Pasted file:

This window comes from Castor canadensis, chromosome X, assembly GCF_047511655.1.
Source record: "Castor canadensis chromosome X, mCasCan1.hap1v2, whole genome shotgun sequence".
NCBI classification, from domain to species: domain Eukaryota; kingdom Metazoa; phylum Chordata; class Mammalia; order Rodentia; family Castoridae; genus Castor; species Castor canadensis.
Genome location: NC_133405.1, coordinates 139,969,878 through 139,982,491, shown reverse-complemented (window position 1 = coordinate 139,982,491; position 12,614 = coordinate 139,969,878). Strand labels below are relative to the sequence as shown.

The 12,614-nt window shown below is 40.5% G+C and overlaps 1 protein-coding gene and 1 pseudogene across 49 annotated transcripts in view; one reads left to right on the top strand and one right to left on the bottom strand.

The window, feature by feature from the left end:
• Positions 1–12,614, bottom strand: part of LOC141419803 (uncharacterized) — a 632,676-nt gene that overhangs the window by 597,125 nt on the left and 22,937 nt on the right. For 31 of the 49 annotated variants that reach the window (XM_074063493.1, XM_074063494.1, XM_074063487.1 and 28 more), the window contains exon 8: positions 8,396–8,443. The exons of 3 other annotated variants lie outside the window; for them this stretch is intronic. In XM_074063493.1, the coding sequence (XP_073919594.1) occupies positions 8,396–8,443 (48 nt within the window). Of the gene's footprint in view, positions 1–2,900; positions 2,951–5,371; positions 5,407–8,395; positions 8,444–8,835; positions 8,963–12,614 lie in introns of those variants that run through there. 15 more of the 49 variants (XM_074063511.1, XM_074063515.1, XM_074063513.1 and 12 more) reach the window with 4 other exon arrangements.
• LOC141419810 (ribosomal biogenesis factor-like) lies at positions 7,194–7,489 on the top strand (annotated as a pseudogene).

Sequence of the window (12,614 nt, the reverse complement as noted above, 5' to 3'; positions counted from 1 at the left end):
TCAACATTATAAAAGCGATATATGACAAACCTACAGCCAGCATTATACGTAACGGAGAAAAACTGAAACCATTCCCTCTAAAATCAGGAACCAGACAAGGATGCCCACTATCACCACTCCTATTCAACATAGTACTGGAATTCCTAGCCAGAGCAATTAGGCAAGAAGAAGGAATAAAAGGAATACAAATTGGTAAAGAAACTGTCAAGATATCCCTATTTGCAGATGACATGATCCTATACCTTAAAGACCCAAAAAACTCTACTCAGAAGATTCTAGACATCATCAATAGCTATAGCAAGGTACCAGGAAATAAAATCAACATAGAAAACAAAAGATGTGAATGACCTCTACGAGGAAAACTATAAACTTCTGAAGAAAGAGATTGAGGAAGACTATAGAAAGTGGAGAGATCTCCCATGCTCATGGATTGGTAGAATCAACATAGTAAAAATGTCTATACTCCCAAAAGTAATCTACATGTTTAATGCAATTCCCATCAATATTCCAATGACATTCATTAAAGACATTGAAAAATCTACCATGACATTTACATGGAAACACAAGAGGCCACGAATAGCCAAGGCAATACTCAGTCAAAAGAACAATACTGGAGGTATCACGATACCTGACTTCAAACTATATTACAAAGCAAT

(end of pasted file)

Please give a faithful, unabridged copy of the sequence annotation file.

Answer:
This window comes from Castor canadensis, chromosome X, assembly GCF_047511655.1.
Source record: "Castor canadensis chromosome X, mCasCan1.hap1v2, whole genome shotgun sequence".
NCBI classification, from domain to species: domain Eukaryota; kingdom Metazoa; phylum Chordata; class Mammalia; order Rodentia; family Castoridae; genus Castor; species Castor canadensis.
Genome location: NC_133405.1, coordinates 139,969,878 through 139,982,491, shown reverse-complemented (window position 1 = coordinate 139,982,491; position 12,614 = coordinate 139,969,878). Strand labels below are relative to the sequence as shown.

The 12,614-nt window shown below is 40.5% G+C and overlaps 1 protein-coding gene and 1 pseudogene across 49 annotated transcripts in view; one reads left to right on the top strand and one right to left on the bottom strand.

The window, feature by feature from the left end:
• Positions 1–12,614, bottom strand: part of LOC141419803 (uncharacterized) — a 632,676-nt gene that overhangs the window by 597,125 nt on the left and 22,937 nt on the right. For 31 of the 49 annotated variants that reach the window (XM_074063493.1, XM_074063494.1, XM_074063487.1 and 28 more), the window contains exon 8: positions 8,396–8,443. The exons of 3 other annotated variants lie outside the window; for them this stretch is intronic. In XM_074063493.1, the coding sequence (XP_073919594.1) occupies positions 8,396–8,443 (48 nt within the window). Of the gene's footprint in view, positions 1–2,900; positions 2,951–5,371; positions 5,407–8,395; positions 8,444–8,835; positions 8,963–12,614 lie in introns of those variants that run through there. 15 more of the 49 variants (XM_074063511.1, XM_074063515.1, XM_074063513.1 and 12 more) reach the window with 4 other exon arrangements.
• LOC141419810 (ribosomal biogenesis factor-like) lies at positions 7,194–7,489 on the top strand (annotated as a pseudogene).

Sequence of the window (12,614 nt, the reverse complement as noted above, 5' to 3'; positions counted from 1 at the left end):
TCAACATTATAAAAGCGATATATGACAAACCTACAGCCAGCATTATACGTAACGGAGAAAAACTGAAACCATTCCCTCTAAAATCAGGAACCAGACAAGGATGCCCACTATCACCACTCCTATTCAACATAGTACTGGAATTCCTAGCCAGAGCAATTAGGCAAGAAGAAGGAATAAAAGGAATACAAATTGGTAAAGAAACTGTCAAGATATCCCTATTTGCAGATGACATGATCCTATACCTTAAAGACCCAAAAAACTCTACTCAGAAGATTCTAGACATCATCAATAGCTATAGCAAGGTACCAGGAAATAAAATCAACATAGAAAACAAAAGATGTGAATGACCTCTACGAGGAAAACTATAAACTTCTGAAGAAAGAGATTGAGGAAGACTATAGAAAGTGGAGAGATCTCCCATGCTCATGGATTGGTAGAATCAACATAGTAAAAATGTCTATACTCCCAAAAGTAATCTACATGTTTAATGCAATTCCCATCAATATTCCAATGACATTCATTAAAGACATTGAAAAATCTACCATGACATTTACATGGAAACACAAGAGGCCACGAATAGCCAAGGCAATACTCAGTCAAAAGAACAATACTGGAGGTATCACGATACCTGACTTCAAACTATATTACAAAGCAAT